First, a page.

Braxton Winston II is currently serving as an At-Large member and Mayor Pro Tem of Charlotte City Council with a goal of developing a city that is more equitable, accessible, and interconnected. The Charlotte community has been working to change the direction of the historical inequities that have defined our growth. Braxton believes good governance and leadership from our Council-Manager form of government is integral to achieving our goals.
He was first elected by the people of Charlotte to the Charlotte City Council as an At-Large member in 2017 and has been re-elected twice.
Braxton was born in Camp Lejeune, N.C., where his father was stationed in the United States Marine Corps. His mother was a public school math teacher. After his father’s retirement from military service, the family relocated to Brooklyn, New York. As the child of a Marine and a teacher, the importance of education, public service, and a solid work ethic were ingrained in Braxton at an early age.
He flourished academically in the New York City public school system and was enrolled in the demanding PREP 9 program. Braxton thrived at Phillips Academy Andover where he excelled in academics, arts, sports, and student government. At Davidson College he earned a bachelor’s degree in Anthropology and was a two-time letterman on the football team.
Braxton is a union stagehand and grip and a member of our region’s robust sports television and entertainment production community. He takes immense pride in being a member of the International Alliance of Theatrical Stage Employees (IATSE) Union. He is also the Charlotte Liason, college counselor and Humanities instructor for the Delaware College Scholars Program. He sits on several boards and committees including My Brother’s Keeper Charlotte-Mecklenburg, the Board of Trustees of the Charlotte Symphony Orchestra, Smart Start of Mecklenburg County and Habitat for Humanity's Charlotte Neighborhood Revitalization Committee.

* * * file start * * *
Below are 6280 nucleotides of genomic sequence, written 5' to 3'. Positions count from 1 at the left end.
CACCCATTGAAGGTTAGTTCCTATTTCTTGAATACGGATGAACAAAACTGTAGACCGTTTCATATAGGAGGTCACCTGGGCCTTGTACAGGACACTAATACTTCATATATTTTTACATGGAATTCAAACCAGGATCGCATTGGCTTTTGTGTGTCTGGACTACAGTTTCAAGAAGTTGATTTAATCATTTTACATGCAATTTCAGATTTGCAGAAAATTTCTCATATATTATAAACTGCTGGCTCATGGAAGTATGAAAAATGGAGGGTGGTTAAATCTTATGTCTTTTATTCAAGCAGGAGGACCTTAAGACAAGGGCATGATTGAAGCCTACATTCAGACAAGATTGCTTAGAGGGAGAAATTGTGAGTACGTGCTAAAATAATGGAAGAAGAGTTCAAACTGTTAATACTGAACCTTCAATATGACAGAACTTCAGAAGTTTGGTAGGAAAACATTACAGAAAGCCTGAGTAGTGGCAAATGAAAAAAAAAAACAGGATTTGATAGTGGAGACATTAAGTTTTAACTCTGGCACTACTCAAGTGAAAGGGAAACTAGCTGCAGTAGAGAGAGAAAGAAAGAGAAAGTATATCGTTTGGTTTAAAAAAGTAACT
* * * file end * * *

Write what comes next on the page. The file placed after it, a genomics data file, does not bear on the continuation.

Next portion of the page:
Braxton seeks new models of engagement for communities who have historically been left out of the Charlotte decision-making process. Braxton was inspired by the events in September of 2016 following the fatal police shooting of Keith Lamont Scott in the University City area of Charlotte. As a citizen journalist during that time he realized the importance of persistent public scrutiny by an informed citizenry. A continuous, transparent conversation between government and the constituents it serves is the only way to amplify and uplift voices from Charlotte’s most challenged communities. Braxton believes these open community dialogues provide an equity lens that will focus the impact of our decisions to create a more just city.